Siyanan (2017) by Summer Bastian brings us up north with a look into the disappearing traditions in Bontoc, Mountain Province. Siyanan takes up where the sons of Lumawig, the supreme deity of Bontoc-Igorots, left off in the quest of finding their father/cultural hero.

These films are part of the festival’s Ecology section, which carries the theme “Ang Lahat ng Bagay ay Magkaugnay”.

According to festival programmer Adjani ArumpacThis section maps the identity of the Filipino people from our colonial cinema heritage to the current resistance of Filipinos. It establishes how the fight for the land is not just a skirmish in the margins, but a part of a bigger historical narrative of Filipinos fighting against the age-old exploitation of our human and natural resources. The operative word is fight but it is shown in many ways through these documentaries–as reflection, as looking back, as poetry, as truth, as longing, and as a continuing past.”

The section has eight more films that debunk the dangerous notion of Filipino resiliency through narratives of individuals and communities in the face of tragedies and calamities.

These are Glimpses of the Culion Leper Colony and of Culion Life (1929) by Merl La Voy; Balikbayan #1: Memories of Overdevelopment Redux VI (2017) by Kidlat Tahimik; Sabangan (1983) by Jose Cuaresma, Frederico Espiritu, B. Libres, R. Gruta, and L. Fisher; Balud (2014) by Francis Solajes; Ang Pagpakalma Sa Unos (2020) by Joanna Arong; Tungkung Langit (2013) by Kiri Dalena; The War We Were Not Taught About (1994) by Jin Takaiwa; and Bird Hunt (2019) by Atom Araullo.

The oldest documentary in the Daang Dokyu collection is Dean Worcester’s Native Life in the Philippines (1914) followed by Glimpses of the Culion Leper Colony and of Culion Life. These are documentations of the Philippines by colonizers, made to serve their purposes. The section maps how the gaze of power transferred from the colonizers to the local. The Filipino seeking his identity is apparent in Balikbayan #1 and Pagbabalik sa Tribo. This sense of identity as fealty to the land is the core of resistance represented in many ways in the documentaries Sabangan. Dam Nation, Siyanan, Birdhunt , The War We Were Not Taught About and Bullet Laced Dreams. Alongside these documentations of resistances are documentaries (Pinatubo, Balud, Ang Pagpapakalma sa Unos, Tungkong Langit) of the Filipinos coping with recurring natural calamities in the country.” adds Arumpac.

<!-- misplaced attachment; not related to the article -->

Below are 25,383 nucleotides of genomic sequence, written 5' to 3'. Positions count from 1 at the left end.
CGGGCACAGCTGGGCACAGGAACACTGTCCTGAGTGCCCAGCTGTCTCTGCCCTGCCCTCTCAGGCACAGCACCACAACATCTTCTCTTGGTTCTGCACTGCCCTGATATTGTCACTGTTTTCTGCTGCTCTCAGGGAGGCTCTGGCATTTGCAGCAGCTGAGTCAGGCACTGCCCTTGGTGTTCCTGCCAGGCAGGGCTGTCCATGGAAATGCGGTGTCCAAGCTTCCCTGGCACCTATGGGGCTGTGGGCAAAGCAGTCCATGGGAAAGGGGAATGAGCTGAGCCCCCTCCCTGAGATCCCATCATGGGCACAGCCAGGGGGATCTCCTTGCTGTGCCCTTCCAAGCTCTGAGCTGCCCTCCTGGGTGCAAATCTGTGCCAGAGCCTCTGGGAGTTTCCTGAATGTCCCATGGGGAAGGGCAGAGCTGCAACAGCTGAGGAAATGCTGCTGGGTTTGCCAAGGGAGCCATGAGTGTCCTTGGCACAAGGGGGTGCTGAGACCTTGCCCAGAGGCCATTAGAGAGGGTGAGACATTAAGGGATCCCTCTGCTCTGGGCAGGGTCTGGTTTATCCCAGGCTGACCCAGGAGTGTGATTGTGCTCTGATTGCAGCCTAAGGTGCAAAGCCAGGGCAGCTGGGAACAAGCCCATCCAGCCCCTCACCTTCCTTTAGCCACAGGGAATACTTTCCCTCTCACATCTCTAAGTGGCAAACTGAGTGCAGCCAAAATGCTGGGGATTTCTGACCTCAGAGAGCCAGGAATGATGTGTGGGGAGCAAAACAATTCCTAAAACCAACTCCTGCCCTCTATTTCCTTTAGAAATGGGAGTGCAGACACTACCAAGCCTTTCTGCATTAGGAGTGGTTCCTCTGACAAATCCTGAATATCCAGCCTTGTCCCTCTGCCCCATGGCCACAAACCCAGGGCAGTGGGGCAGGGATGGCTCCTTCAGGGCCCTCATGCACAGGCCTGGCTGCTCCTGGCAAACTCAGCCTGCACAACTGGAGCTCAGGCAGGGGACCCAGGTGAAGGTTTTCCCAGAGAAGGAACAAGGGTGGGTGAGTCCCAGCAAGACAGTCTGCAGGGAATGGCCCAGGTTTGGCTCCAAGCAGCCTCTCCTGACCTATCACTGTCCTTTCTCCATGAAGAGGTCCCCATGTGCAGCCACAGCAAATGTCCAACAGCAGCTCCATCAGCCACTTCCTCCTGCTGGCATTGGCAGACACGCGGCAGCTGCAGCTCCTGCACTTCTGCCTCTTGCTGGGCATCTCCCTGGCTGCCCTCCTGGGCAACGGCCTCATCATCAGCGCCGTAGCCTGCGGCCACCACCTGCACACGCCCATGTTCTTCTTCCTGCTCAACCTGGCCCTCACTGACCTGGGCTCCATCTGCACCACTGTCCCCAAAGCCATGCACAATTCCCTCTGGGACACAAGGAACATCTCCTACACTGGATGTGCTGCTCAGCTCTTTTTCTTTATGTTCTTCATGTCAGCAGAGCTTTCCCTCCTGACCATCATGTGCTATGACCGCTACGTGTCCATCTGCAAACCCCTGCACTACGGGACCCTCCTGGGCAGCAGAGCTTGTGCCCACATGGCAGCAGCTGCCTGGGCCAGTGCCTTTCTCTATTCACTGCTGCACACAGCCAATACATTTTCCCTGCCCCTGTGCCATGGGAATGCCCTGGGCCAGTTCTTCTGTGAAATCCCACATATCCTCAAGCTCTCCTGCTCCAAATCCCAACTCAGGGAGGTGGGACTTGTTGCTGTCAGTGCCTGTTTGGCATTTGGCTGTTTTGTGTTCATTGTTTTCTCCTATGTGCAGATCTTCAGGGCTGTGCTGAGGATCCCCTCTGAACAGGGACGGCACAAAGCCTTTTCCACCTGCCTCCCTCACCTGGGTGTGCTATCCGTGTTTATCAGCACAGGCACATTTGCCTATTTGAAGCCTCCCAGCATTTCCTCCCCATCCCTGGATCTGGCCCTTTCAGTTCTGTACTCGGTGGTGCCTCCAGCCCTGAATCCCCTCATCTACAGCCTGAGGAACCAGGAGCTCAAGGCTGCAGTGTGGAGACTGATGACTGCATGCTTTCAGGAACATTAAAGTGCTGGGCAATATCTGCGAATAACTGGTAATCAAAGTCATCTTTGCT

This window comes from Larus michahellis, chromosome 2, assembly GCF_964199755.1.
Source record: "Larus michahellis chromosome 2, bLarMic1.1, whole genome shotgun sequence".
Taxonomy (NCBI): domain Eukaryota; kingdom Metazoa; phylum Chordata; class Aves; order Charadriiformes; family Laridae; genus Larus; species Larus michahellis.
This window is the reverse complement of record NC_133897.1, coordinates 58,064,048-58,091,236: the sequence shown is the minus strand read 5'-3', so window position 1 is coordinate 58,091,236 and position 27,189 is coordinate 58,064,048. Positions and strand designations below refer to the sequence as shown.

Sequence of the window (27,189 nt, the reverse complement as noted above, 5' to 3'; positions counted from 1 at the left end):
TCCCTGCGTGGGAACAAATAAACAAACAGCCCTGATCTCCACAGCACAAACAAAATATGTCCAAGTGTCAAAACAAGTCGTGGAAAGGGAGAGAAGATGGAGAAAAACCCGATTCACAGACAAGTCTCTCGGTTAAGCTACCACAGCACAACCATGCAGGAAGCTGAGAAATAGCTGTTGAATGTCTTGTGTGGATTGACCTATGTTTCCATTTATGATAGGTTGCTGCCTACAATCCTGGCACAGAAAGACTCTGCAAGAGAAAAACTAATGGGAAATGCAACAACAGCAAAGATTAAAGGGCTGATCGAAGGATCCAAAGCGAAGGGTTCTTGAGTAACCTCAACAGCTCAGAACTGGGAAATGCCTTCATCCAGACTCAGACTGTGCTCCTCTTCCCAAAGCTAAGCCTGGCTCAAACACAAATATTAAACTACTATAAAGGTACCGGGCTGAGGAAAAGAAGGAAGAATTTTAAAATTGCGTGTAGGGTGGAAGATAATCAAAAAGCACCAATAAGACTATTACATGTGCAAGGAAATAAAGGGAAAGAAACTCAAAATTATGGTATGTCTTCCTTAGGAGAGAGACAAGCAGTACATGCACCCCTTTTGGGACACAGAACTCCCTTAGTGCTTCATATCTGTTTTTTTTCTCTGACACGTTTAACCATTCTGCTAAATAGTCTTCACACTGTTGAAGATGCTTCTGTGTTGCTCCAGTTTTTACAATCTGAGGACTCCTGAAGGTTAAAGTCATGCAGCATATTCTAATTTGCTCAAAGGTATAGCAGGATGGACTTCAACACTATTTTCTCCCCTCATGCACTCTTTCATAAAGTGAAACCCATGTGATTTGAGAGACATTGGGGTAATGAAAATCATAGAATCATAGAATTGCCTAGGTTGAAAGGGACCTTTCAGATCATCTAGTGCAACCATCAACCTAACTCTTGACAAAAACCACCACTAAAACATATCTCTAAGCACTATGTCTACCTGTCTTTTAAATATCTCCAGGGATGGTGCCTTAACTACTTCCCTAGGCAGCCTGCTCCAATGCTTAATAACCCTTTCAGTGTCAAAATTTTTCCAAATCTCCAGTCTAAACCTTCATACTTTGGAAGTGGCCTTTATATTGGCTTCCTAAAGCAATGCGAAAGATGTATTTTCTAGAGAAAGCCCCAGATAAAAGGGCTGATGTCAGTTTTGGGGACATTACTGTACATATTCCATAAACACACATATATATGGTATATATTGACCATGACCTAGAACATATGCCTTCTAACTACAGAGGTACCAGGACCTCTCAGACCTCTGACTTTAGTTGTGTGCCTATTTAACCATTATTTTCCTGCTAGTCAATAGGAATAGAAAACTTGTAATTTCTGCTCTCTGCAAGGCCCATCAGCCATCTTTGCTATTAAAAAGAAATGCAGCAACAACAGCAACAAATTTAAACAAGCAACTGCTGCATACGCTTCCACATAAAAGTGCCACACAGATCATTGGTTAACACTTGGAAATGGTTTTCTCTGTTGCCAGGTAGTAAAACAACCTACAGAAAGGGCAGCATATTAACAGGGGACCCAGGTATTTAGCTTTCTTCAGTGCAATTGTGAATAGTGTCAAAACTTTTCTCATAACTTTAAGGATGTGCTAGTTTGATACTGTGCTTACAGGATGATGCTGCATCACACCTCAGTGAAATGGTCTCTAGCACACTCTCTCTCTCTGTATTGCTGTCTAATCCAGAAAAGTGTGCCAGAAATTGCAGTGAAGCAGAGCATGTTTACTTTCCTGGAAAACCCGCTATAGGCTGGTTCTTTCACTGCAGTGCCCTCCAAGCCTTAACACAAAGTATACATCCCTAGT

Screening of the Ecology section is from October 2 to 8 at DaangDokyu.com/watchnow.

More about Daang Dokyu

Aside from the Ecology section, Daang Dokyu also programmed films talking about the Nation, Taboo, Localities, and the Future. The whole festival will run until November 5, 2020. 45 films in total are for viewing for free.

Daang Dokyu is initiated by the Filipino Documentary Society (FilDocs), founded by documentary filmmakers Jewel Maranan, Kara Magsanoc-Alikpala, Baby Ruth Villarama, and Coreen Jimenez.

The festival is made possible with the support and partnership of the Office of House Deputy Speaker Loren Legarda, National Commission for Culture and the Arts, UP Film Institute and Probe Media Foundation.

Leave A Comment

Your email address will not be published. Required fields are marked *